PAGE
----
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ASA-NAT-Control feature

Hi,

I am getting confuse about NAT-Control feature..
What is basic poins about NAT-Control.
I have  read that it is disabled by default in ASA box.If i disable this feature with no-form how the ASA behaviour changes

Give me the difference btn Nat-control and no-nat control features in a understanble manner
to me with any simple example

Regards
ramu
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RAMU CH
Asked:
RAMU CH
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4 Solutions
 
Ernie BeekCommented:
As per cisco:

The nat-control command on the PIX/ASA specifies that all traffic through the firewall must have a specific translation entry (nat statement with a matching global or a static statement) for that traffic to pass through the firewall. The nat-control command ensures that the translation behavior is the same as PIX Firewall versions earlier than 7.0. The default configuration of PIX/ASA version 7.0 and later is the specification of the no nat-control command. With PIX/ASA version 7.0 and later, you can change this behavior when you issue the nat-control command.

With nat-control disabled, the PIX/ASA forwards packets from a higher-security interface to a lower one without a specific translation entry in the configuration. In order to pass traffic from a lower security interface to a higher one, use access lists to permit the traffic. The PIX/ASA then forwards the traffic. This document focuses on the PIX/ASA security appliance behavior with nat-control enabled.

Note: If you want to remove or disable the nat-control statement in the PIX/ASA, you need to remove all NAT statements from the security appliance. In general, you need to remove the NAT before you turn off NAT control. You have to reconfigure the NAT statement in PIX/ASA to work as expected.


Source: http://www.cisco.com/en/US/products/ps6120/products_configuration_example09186a008046f31a.shtml#backinfo
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RAMU CHAuthor Commented:
Hi Erniebeek,

What is Twic NAT.
Whar is Identity NAt and what conditions we use Twice NAT & identity NAT

Regards
ramu
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Ernie BeekCommented:
Hi Ramu,

Twice NAT lets you identify both the source and destination address in a single rule.
The destination address is optional. If you specify the destination address, you can either map it to itself
(identity NAT), or you can map it to a different address. The destination mapping is always a static
mapping.

Have a look at:
http://www.cisco.com/en/US/docs/security/asa/asa83/configuration/guide/nat_rules.pdf
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RAMU CHAuthor Commented:
Hi eriebeek,

Will you clarify me more as i am not getting what is the diffrence between normat NAT nadd Twice NAT.

Regards
ramu
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Ernie BeekCommented:
Ok,

Main Differences Between Network Object NAT and Twice NAT
The main differences between these two NAT types are:
• How you define the real address.
– Network object NAT—You define NAT as a parameter for a network object; the network object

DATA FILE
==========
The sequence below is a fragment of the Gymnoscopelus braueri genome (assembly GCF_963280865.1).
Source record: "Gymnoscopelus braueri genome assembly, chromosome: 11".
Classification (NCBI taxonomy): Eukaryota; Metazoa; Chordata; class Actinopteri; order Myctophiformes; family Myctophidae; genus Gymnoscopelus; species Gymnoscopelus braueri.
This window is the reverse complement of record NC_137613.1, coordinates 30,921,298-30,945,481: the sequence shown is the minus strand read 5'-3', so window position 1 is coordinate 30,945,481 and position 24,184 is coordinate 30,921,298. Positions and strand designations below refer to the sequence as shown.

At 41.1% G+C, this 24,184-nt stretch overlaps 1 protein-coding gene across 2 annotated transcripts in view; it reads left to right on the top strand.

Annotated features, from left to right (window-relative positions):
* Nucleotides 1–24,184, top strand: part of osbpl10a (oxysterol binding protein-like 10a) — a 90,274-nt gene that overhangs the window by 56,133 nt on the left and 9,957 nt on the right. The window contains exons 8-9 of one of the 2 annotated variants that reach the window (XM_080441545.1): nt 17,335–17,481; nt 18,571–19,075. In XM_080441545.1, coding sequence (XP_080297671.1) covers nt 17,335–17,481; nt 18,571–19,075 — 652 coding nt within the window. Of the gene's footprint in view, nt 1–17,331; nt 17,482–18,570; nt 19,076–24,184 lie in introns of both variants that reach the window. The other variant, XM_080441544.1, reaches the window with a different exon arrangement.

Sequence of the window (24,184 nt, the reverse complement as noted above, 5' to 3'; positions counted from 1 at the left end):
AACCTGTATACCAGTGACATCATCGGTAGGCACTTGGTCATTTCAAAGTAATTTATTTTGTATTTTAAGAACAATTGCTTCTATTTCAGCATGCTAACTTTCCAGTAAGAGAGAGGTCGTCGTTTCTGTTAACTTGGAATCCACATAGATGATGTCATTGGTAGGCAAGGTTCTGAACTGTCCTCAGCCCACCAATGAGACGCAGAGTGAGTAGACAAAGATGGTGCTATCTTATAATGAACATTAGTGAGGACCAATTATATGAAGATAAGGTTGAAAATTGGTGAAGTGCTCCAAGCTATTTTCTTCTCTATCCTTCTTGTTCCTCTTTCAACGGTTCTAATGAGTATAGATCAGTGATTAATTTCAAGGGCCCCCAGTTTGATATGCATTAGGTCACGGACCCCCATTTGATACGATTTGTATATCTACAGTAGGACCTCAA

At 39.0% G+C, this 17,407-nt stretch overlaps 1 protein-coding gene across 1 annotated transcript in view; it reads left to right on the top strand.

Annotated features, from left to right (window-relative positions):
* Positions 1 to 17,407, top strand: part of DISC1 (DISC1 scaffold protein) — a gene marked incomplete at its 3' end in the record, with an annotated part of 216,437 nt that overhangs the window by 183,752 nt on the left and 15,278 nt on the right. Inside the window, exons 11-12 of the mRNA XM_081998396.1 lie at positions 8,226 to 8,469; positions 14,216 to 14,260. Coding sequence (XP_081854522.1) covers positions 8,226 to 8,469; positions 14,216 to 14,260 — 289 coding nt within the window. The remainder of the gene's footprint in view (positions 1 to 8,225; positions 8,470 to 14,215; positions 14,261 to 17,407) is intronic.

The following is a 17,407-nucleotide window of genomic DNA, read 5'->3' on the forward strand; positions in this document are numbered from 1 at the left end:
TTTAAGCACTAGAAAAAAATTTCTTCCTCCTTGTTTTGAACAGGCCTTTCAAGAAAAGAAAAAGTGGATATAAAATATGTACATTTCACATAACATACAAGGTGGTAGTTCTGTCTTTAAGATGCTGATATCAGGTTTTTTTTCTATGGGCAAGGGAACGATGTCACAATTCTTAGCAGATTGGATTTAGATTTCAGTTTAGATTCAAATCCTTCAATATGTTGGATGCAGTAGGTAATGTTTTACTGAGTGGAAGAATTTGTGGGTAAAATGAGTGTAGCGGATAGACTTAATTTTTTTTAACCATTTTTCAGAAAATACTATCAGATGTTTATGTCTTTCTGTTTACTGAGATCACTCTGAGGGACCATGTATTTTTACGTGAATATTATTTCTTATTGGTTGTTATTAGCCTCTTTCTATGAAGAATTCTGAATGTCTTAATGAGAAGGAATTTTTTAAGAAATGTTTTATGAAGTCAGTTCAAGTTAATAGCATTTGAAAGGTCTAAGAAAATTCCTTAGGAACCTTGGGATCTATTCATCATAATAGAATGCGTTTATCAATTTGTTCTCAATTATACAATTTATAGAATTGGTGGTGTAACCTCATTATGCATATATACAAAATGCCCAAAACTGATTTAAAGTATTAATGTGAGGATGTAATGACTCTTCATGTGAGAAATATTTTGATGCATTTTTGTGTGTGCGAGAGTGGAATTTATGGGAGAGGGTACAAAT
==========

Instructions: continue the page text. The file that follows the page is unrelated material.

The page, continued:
definition itself provides the real address. This method lets you easily add NAT to network
objects. The objects can also be used in other parts of your configuration, for example, for
access rules or even in twice NAT rules.
– Twice NAT—You identify a network object or network object group for both the real and
mapped addresses. In this case, NAT is not a parameter of the network object; the network object
or group is a parameter of the NAT configuration. The ability to use a network object group for
the real address means that twice NAT is more scalable.
• How source and destination NAT is implemented.
– Network object NAT— Each rule can apply to either the source or destination of a packet. So
two rules might be used, one for the source IP address, and one for the destination IP address.
These two rules cannot be tied together to enforce a specific translation for a source/destination
combination.
– Twice NAT—A single rule translates both the source and destination. A matching packet only
matches the one rule, and further rules are not checked. Even if you do not configure the
optional destination address for twice NAT, a matching packet still only matches one twice NAT
rule. The source and destination are tied together, so you can enforce different translations
depending on the source/destination combination. For example, sourceA/destinationA can have
a different translation than sourceA/destinationB.
• Order of NAT Rules.
– Network object NAT—Automatically ordered in the NAT table.
– Twice NAT—Manually ordered in the NAT table (before or after network object NAT rules).
See the “NAT Rule Order” section on page 27-19 for more information.
We recommend using network object NAT unless you need the extra features that twice NAT provides.
Network object NAT is easier to configure, and might be more reliable for applications such as Voice
over IP (VoIP). (For VoIP, because twice NAT is applicable only between two objects, you might see a
failure in the translation of indirect addresses that do not belong to either of the objects.)

Got that from:
http://www.cisco.com/en/US/docs/security/asa/asa83/configuration/guide/nat_overview.pdf
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RAMU CHAuthor Commented:
Thanks
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